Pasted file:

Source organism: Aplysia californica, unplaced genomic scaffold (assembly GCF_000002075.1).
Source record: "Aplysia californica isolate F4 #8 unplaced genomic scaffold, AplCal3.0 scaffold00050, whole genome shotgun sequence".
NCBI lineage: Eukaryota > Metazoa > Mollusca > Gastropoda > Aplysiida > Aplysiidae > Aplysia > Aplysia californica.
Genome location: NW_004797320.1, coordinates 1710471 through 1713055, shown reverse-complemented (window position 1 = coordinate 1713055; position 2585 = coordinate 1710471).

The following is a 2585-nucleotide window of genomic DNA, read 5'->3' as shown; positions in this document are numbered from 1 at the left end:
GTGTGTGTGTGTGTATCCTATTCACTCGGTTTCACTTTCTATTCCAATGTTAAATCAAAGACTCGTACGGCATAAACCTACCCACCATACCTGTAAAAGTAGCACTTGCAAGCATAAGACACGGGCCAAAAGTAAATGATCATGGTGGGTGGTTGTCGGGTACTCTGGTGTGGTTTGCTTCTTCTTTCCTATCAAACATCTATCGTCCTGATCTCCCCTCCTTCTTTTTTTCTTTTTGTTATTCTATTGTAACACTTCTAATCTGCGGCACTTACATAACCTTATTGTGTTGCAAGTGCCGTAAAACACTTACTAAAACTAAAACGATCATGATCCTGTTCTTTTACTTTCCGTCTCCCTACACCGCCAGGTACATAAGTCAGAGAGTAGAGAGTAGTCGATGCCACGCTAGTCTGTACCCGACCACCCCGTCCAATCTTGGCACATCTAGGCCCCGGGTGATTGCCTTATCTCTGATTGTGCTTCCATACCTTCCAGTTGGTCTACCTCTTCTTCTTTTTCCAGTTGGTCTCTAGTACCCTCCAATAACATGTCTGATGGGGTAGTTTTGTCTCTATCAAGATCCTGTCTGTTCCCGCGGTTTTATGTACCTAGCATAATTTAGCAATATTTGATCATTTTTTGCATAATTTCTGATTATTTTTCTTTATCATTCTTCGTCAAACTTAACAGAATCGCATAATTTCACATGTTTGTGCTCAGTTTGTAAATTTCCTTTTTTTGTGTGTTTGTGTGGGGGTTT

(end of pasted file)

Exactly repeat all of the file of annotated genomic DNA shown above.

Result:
Source organism: Aplysia californica, unplaced genomic scaffold (assembly GCF_000002075.1).
Source record: "Aplysia californica isolate F4 #8 unplaced genomic scaffold, AplCal3.0 scaffold00050, whole genome shotgun sequence".
NCBI lineage: Eukaryota > Metazoa > Mollusca > Gastropoda > Aplysiida > Aplysiidae > Aplysia > Aplysia californica.
Genome location: NW_004797320.1, coordinates 1710471 through 1713055, shown reverse-complemented (window position 1 = coordinate 1713055; position 2585 = coordinate 1710471).

The following is a 2585-nucleotide window of genomic DNA, read 5'->3' as shown; positions in this document are numbered from 1 at the left end:
GTGTGTGTGTGTGTATCCTATTCACTCGGTTTCACTTTCTATTCCAATGTTAAATCAAAGACTCGTACGGCATAAACCTACCCACCATACCTGTAAAAGTAGCACTTGCAAGCATAAGACACGGGCCAAAAGTAAATGATCATGGTGGGTGGTTGTCGGGTACTCTGGTGTGGTTTGCTTCTTCTTTCCTATCAAACATCTATCGTCCTGATCTCCCCTCCTTCTTTTTTTCTTTTTGTTATTCTATTGTAACACTTCTAATCTGCGGCACTTACATAACCTTATTGTGTTGCAAGTGCCGTAAAACACTTACTAAAACTAAAACGATCATGATCCTGTTCTTTTACTTTCCGTCTCCCTACACCGCCAGGTACATAAGTCAGAGAGTAGAGAGTAGTCGATGCCACGCTAGTCTGTACCCGACCACCCCGTCCAATCTTGGCACATCTAGGCCCCGGGTGATTGCCTTATCTCTGATTGTGCTTCCATACCTTCCAGTTGGTCTACCTCTTCTTCTTTTTCCAGTTGGTCTCTAGTACCCTCCAATAACATGTCTGATGGGGTAGTTTTGTCTCTATCAAGATCCTGTCTGTTCCCGCGGTTTTATGTACCTAGCATAATTTAGCAATATTTGATCATTTTTTGCATAATTTCTGATTATTTTTCTTTATCATTCTTCGTCAAACTTAACAGAATCGCATAATTTCACATGTTTGTGCTCAGTTTGTAAATTTCCTTTTTTTGTGTGTTTGTGTGGGGGTTT